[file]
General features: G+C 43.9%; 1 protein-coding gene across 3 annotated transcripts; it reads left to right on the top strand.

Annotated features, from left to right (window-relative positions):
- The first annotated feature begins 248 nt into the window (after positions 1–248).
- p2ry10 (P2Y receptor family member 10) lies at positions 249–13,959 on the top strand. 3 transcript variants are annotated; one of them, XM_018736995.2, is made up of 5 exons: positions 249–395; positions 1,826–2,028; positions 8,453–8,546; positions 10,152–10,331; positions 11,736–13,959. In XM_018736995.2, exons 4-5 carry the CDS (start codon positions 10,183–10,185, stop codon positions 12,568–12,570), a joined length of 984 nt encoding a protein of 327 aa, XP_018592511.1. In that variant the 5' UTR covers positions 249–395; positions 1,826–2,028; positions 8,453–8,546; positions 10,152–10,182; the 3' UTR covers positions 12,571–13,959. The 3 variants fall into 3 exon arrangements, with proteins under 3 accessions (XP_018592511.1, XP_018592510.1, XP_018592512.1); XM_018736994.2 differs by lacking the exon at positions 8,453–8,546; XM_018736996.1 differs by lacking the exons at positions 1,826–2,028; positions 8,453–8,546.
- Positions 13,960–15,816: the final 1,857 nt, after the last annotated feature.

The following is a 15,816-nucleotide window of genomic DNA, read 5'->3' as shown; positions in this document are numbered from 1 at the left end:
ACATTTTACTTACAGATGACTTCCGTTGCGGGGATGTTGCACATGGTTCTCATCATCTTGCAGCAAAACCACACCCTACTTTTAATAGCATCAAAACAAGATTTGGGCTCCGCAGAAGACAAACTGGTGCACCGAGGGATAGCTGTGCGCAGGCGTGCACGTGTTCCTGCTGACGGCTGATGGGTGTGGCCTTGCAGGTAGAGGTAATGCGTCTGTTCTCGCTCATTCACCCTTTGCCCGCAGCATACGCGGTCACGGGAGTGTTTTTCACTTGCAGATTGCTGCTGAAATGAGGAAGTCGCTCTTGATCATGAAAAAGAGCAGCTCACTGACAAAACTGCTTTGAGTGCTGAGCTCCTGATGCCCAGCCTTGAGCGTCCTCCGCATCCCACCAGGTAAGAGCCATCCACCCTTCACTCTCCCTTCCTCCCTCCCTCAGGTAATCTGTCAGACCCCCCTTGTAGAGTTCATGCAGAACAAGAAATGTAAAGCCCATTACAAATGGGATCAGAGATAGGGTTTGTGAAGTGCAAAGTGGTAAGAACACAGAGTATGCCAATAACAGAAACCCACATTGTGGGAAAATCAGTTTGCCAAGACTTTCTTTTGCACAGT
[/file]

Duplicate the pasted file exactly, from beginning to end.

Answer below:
General features: G+C 43.9%; 1 protein-coding gene across 3 annotated transcripts; it reads left to right on the top strand.

Annotated features, from left to right (window-relative positions):
- The first annotated feature begins 248 nt into the window (after positions 1–248).
- p2ry10 (P2Y receptor family member 10) lies at positions 249–13,959 on the top strand. 3 transcript variants are annotated; one of them, XM_018736995.2, is made up of 5 exons: positions 249–395; positions 1,826–2,028; positions 8,453–8,546; positions 10,152–10,331; positions 11,736–13,959. In XM_018736995.2, exons 4-5 carry the CDS (start codon positions 10,183–10,185, stop codon positions 12,568–12,570), a joined length of 984 nt encoding a protein of 327 aa, XP_018592511.1. In that variant the 5' UTR covers positions 249–395; positions 1,826–2,028; positions 8,453–8,546; positions 10,152–10,182; the 3' UTR covers positions 12,571–13,959. The 3 variants fall into 3 exon arrangements, with proteins under 3 accessions (XP_018592511.1, XP_018592510.1, XP_018592512.1); XM_018736994.2 differs by lacking the exon at positions 8,453–8,546; XM_018736996.1 differs by lacking the exons at positions 1,826–2,028; positions 8,453–8,546.
- Positions 13,960–15,816: the final 1,857 nt, after the last annotated feature.

The following is a 15,816-nucleotide window of genomic DNA, read 5'->3' as shown; positions in this document are numbered from 1 at the left end:
ACATTTTACTTACAGATGACTTCCGTTGCGGGGATGTTGCACATGGTTCTCATCATCTTGCAGCAAAACCACACCCTACTTTTAATAGCATCAAAACAAGATTTGGGCTCCGCAGAAGACAAACTGGTGCACCGAGGGATAGCTGTGCGCAGGCGTGCACGTGTTCCTGCTGACGGCTGATGGGTGTGGCCTTGCAGGTAGAGGTAATGCGTCTGTTCTCGCTCATTCACCCTTTGCCCGCAGCATACGCGGTCACGGGAGTGTTTTTCACTTGCAGATTGCTGCTGAAATGAGGAAGTCGCTCTTGATCATGAAAAAGAGCAGCTCACTGACAAAACTGCTTTGAGTGCTGAGCTCCTGATGCCCAGCCTTGAGCGTCCTCCGCATCCCACCAGGTAAGAGCCATCCACCCTTCACTCTCCCTTCCTCCCTCCCTCAGGTAATCTGTCAGACCCCCCTTGTAGAGTTCATGCAGAACAAGAAATGTAAAGCCCATTACAAATGGGATCAGAGATAGGGTTTGTGAAGTGCAAAGTGGTAAGAACACAGAGTATGCCAATAACAGAAACCCACATTGTGGGAAAATCAGTTTGCCAAGACTTTCTTTTGCACAGT